The Clean & Natural Option
Perhaps the first noticeable difference between the CJ and the CJ35 is the latter’s lack of flash. However, I’d argue that the Collings CJ35’s purity makes it a higher quality guitar. Less binding on the body and no binding on the neck means less plastic and glue. If your looking for a guitar with a low plastic to wood ratio, then it’s best to avoid an overly showy guitar and go for something more basic.
Non-Scalloped Bracing for a Heavier Guitar
Unlike the 2 tone bars and scalloped bracing of the Collings CJ, the Collings CJ35 combines 3 tone bars with non-scalloped X bracing to provide a physically and audibly heavier guitar. A common criticism of the CJ model is its bias towards the midrange and treble. However, as you can hear in the video the CJ35’s non-scalloped bracing makes it heavier in the bass to give it a much more balanced feel.
Slope Shoulder Mahogany Body
This slope shoulder jumbo is a simplified 1930’s vintage guitar inspired more by Gibson’s J35 than Martin’s square shoulder dreadnoughts. The jumbo body is made out of mahogany as opposed to the Collings CJ’s rosewood, giving it a good midrange supported by the heavier bass.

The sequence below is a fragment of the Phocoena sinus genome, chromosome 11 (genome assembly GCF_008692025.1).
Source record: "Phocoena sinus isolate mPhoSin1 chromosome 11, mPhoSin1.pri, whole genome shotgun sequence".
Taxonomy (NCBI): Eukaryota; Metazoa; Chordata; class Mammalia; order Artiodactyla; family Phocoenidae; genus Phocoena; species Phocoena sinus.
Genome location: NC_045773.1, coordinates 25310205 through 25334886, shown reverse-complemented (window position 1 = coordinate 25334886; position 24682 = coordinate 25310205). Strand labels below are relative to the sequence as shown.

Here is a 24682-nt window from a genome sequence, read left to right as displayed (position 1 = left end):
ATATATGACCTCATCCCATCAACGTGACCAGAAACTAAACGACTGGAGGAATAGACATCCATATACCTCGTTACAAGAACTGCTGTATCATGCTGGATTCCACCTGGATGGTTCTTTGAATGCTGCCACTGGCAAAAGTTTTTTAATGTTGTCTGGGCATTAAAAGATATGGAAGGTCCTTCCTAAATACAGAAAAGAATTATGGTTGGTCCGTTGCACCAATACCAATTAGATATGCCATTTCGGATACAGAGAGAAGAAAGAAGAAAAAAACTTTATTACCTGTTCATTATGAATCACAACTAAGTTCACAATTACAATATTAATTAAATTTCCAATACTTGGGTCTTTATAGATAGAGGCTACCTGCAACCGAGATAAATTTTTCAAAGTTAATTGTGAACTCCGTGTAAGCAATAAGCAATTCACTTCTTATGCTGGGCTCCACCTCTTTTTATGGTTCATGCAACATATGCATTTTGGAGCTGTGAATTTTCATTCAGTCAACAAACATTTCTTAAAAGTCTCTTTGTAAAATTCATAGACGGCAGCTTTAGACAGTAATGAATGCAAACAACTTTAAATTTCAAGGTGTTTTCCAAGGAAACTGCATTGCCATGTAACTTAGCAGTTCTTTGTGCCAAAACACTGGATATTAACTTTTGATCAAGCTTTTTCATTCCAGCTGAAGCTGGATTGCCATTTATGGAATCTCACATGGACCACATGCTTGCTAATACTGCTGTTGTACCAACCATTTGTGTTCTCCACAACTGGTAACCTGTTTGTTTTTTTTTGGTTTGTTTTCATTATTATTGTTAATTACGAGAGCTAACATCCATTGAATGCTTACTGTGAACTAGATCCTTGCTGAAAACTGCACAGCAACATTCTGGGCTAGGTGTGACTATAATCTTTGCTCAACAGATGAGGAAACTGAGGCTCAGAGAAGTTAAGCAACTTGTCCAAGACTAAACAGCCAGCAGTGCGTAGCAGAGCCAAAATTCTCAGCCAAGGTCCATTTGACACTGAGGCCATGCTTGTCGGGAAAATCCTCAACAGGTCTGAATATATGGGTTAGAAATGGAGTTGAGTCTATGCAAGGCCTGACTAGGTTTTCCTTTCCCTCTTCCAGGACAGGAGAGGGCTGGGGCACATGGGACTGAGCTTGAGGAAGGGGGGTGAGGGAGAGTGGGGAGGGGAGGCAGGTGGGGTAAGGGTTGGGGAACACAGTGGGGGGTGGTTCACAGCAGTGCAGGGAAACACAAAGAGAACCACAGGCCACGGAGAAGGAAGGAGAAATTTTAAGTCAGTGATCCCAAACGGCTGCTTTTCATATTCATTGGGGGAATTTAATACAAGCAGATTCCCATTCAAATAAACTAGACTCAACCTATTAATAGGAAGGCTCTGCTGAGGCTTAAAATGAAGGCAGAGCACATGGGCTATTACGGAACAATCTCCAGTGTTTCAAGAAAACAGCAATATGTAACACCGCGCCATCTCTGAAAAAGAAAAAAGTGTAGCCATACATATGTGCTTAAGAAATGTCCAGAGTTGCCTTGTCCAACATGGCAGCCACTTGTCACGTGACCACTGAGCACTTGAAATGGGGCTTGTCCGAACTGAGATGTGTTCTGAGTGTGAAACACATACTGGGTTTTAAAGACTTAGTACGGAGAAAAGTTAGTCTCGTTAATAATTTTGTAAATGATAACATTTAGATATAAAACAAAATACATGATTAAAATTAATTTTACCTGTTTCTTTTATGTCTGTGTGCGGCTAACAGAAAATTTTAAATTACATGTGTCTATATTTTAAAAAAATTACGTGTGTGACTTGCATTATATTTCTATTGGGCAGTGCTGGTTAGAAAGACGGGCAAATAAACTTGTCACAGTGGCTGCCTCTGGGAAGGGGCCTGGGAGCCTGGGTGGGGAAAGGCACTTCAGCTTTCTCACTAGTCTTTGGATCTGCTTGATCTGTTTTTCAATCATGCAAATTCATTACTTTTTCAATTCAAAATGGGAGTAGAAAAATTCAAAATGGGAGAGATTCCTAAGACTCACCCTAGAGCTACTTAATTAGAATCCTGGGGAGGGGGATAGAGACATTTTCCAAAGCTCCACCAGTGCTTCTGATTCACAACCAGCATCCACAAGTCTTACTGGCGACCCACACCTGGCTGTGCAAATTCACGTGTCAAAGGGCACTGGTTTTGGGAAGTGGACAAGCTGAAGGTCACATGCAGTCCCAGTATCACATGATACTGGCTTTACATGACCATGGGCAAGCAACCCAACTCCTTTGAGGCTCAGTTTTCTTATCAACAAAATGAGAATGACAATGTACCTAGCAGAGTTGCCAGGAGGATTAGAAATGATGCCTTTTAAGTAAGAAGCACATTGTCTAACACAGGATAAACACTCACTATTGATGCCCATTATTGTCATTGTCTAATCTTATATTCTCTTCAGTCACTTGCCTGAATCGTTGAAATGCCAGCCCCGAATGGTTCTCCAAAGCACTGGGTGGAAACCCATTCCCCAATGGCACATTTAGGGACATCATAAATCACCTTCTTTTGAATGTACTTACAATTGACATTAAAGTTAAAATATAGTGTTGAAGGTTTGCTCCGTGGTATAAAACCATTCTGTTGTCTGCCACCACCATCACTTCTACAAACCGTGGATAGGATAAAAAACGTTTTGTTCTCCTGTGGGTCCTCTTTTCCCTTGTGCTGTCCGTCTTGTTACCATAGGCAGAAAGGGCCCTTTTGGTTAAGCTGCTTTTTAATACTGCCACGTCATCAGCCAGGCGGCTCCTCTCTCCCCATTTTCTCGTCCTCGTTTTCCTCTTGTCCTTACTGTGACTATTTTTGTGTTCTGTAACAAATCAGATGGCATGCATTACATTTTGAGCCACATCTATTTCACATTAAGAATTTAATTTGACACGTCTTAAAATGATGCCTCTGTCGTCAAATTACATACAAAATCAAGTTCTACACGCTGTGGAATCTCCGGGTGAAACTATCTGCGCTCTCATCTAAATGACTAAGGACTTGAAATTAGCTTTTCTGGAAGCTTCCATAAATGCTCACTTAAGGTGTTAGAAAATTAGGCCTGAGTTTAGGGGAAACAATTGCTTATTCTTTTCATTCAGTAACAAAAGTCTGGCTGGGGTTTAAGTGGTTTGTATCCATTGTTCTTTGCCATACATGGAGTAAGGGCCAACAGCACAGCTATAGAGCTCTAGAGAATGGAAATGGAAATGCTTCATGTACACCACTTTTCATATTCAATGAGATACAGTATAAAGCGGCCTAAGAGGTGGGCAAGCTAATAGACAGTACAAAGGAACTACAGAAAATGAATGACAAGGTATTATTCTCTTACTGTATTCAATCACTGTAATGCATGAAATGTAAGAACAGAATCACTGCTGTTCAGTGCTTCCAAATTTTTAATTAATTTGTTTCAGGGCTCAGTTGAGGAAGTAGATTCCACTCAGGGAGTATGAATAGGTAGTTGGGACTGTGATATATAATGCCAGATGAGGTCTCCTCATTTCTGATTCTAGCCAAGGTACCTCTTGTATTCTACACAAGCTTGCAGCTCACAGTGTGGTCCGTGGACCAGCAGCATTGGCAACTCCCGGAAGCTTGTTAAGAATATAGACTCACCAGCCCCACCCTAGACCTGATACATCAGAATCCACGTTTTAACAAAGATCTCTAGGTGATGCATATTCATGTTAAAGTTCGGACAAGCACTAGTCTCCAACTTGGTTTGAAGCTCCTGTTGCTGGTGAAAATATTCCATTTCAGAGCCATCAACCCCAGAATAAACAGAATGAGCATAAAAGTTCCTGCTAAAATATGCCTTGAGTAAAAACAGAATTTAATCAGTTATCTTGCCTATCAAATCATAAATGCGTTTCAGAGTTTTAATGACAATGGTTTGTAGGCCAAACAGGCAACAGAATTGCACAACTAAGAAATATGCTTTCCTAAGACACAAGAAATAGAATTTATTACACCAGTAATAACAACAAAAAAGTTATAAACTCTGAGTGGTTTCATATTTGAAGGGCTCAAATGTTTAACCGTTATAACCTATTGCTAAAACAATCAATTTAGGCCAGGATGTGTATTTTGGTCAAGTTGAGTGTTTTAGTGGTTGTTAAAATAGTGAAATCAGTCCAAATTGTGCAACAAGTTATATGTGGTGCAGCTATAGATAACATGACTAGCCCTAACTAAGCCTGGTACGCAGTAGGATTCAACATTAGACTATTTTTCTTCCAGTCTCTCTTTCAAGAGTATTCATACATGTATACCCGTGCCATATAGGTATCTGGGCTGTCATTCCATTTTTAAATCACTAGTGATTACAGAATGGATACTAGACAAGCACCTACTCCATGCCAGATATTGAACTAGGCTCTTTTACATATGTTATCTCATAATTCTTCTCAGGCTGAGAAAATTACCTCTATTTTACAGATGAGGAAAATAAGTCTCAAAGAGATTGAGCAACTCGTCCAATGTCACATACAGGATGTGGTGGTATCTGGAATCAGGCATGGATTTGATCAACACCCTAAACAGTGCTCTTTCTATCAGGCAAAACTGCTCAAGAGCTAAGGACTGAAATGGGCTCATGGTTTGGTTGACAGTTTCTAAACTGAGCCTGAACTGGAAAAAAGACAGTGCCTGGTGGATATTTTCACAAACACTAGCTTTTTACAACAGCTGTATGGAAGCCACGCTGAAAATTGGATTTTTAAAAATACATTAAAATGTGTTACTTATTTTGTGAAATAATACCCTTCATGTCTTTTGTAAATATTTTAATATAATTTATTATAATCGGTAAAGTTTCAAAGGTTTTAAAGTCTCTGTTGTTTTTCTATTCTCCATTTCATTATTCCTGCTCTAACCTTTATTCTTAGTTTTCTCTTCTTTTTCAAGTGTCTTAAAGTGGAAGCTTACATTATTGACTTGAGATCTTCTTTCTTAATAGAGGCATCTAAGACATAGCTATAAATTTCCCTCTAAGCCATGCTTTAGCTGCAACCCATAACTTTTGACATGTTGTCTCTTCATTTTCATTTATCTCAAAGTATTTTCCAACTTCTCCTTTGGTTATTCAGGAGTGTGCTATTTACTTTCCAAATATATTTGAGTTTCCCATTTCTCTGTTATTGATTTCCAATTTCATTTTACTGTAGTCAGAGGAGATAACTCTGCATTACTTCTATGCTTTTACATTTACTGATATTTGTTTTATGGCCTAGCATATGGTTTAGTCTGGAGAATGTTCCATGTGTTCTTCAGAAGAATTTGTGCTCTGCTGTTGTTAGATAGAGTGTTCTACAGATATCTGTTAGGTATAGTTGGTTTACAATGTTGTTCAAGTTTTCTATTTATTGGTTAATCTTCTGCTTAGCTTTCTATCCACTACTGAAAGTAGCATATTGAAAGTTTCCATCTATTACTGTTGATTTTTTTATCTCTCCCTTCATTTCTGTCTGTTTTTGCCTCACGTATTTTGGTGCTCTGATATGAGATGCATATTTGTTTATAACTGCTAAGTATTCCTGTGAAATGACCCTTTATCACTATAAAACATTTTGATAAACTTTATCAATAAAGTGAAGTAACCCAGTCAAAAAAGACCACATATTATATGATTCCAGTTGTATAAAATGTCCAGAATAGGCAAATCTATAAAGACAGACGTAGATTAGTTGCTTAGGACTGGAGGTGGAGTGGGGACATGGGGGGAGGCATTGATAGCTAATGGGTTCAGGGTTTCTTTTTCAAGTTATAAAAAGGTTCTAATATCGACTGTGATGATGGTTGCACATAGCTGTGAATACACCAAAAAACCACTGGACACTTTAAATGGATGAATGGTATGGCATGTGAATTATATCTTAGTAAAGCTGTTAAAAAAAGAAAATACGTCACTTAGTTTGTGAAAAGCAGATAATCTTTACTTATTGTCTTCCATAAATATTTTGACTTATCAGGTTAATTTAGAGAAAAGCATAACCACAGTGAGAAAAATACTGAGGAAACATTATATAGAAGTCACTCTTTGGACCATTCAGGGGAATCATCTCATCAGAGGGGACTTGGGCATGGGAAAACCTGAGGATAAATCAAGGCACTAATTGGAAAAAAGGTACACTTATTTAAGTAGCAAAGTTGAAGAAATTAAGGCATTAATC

The CJ35’s Specialty Accessories
While this may not be clear in the video, the jumbo’s headroom allows you to play hard but stay clear and clean. This sharpness is assisted by the cut-through long saddle, which transfers energy better than the typical drop-in saddle. Other boutique characteristics of the Collings CJ35 include the:
- Sunburst Adirondack top
- African rosewood bridge and fingerboard
- Tiger stripe pick guard
- Rectangular bridge rather than “belly” bridge found on other CJ’s
The Collings CJ35 is a great working musician’s guitar for both recording or performing. While many bluegrass players may prefer the square shoulder dreadnoughts, a few of them may be intrigued by this guitar’s hot and heavy sound. All in all, the Collings CJ35 is at heart a folky guitar: perfect for the pleasant or rustic music enthusiast.